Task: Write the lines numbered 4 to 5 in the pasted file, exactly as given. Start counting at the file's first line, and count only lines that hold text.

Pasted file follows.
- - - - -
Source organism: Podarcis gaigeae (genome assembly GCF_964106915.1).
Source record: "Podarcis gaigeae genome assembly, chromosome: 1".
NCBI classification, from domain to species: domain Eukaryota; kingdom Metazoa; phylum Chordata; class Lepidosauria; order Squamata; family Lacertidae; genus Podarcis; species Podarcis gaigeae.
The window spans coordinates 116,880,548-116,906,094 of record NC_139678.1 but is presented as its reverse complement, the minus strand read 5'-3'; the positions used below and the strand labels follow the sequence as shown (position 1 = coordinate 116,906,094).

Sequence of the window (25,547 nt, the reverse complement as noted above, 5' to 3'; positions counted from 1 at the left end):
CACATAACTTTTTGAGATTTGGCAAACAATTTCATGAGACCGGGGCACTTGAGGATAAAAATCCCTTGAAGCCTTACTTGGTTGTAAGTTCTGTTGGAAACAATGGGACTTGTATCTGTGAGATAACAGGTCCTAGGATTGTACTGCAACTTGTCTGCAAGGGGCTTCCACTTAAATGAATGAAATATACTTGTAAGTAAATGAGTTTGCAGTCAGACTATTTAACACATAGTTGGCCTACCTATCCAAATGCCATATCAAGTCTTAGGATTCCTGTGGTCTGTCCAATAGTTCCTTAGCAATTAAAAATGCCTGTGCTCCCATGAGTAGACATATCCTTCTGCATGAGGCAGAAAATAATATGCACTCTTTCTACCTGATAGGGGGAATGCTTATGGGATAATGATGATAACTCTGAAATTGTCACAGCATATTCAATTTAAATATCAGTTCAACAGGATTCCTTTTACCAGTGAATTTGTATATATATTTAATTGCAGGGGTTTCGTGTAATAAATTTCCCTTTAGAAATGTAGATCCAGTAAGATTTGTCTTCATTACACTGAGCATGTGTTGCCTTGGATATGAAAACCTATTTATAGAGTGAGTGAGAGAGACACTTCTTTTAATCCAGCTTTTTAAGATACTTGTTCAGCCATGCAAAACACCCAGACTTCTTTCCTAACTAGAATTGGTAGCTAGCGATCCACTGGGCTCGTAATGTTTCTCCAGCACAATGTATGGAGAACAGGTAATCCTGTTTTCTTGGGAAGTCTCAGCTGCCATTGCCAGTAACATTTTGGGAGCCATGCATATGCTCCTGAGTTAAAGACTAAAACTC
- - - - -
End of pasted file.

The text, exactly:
The window spans coordinates 116,880,548-116,906,094 of record NC_139678.1 but is presented as its reverse complement, the minus strand read 5'-3'; the positions used below and the strand labels follow the sequence as shown (position 1 = coordinate 116,906,094).

Sequence of the window (25,547 nt, the reverse complement as noted above, 5' to 3'; positions counted from 1 at the left end):